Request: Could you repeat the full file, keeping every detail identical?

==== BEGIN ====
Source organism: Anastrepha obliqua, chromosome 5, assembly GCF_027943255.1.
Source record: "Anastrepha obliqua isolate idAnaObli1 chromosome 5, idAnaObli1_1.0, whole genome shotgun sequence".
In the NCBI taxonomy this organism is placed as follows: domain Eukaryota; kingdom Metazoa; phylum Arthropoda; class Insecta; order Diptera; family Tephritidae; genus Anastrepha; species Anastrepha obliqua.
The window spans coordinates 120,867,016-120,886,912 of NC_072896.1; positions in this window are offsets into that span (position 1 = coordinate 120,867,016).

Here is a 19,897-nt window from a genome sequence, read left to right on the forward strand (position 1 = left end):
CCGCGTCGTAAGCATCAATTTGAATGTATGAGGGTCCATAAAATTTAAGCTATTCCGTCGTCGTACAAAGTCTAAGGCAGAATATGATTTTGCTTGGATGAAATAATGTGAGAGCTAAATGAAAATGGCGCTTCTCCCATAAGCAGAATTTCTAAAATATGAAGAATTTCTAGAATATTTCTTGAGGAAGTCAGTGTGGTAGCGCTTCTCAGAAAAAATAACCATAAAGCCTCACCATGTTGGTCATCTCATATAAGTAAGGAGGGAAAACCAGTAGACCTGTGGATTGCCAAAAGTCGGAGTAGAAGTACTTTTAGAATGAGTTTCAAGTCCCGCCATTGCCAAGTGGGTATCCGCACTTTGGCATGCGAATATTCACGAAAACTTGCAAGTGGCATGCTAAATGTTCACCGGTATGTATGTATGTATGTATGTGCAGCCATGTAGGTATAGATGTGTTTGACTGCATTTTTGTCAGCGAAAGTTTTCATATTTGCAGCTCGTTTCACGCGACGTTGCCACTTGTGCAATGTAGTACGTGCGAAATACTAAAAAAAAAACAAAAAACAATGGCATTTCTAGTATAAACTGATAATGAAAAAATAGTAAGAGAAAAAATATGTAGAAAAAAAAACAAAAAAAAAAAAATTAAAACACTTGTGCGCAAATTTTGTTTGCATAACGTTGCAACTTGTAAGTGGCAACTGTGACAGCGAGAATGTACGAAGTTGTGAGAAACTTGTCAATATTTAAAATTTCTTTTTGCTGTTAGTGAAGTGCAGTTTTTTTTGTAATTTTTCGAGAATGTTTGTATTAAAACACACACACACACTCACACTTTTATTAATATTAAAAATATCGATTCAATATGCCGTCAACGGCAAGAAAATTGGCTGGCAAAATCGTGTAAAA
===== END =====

Source organism: Anastrepha obliqua, chromosome 5, assembly GCF_027943255.1.
Source record: "Anastrepha obliqua isolate idAnaObli1 chromosome 5, idAnaObli1_1.0, whole genome shotgun sequence".
In the NCBI taxonomy this organism is placed as follows: domain Eukaryota; kingdom Metazoa; phylum Arthropoda; class Insecta; order Diptera; family Tephritidae; genus Anastrepha; species Anastrepha obliqua.
The window spans coordinates 120,867,016-120,886,912 of NC_072896.1; positions in this window are offsets into that span (position 1 = coordinate 120,867,016).

Here is a 19,897-nt window from a genome sequence, read left to right on the forward strand (position 1 = left end):
CCGCGTCGTAAGCATCAATTTGAATGTATGAGGGTCCATAAAATTTAAGCTATTCCGTCGTCGTACAAAGTCTAAGGCAGAATATGATTTTGCTTGGATGAAATAATGTGAGAGCTAAATGAAAATGGCGCTTCTCCCATAAGCAGAATTTCTAAAATATGAAGAATTTCTAGAATATTTCTTGAGGAAGTCAGTGTGGTAGCGCTTCTCAGAAAAAATAACCATAAAGCCTCACCATGTTGGTCATCTCATATAAGTAAGGAGGGAAAACCAGTAGACCTGTGGATTGCCAAAAGTCGGAGTAGAAGTACTTTTAGAATGAGTTTCAAGTCCCGCCATTGCCAAGTGGGTATCCGCACTTTGGCATGCGAATATTCACGAAAACTTGCAAGTGGCATGCTAAATGTTCACCGGTATGTATGTATGTATGTATGTGCAGCCATGTAGGTATAGATGTGTTTGACTGCATTTTTGTCAGCGAAAGTTTTCATATTTGCAGCTCGTTTCACGCGACGTTGCCACTTGTGCAATGTAGTACGTGCGAAATACTAAAAAAAAAACAAAAAACAATGGCATTTCTAGTATAAACTGATAATGAAAAAATAGTAAGAGAAAAAATATGTAGAAAAAAAAACAAAAAAAAAAAAATTAAAACACTTGTGCGCAAATTTTGTTTGCATAACGTTGCAACTTGTAAGTGGCAACTGTGACAGCGAGAATGTACGAAGTTGTGAGAAACTTGTCAATATTTAAAATTTCTTTTTGCTGTTAGTGAAGTGCAGTTTTTTTTGTAATTTTTCGAGAATGTTTGTATTAAAACACACACACACACTCACACTTTTATTAATATTAAAAATATCGATTCAATATGCCGTCAACGGCAAGAAAATTGGCTGGCAAAATCGTGTAAAA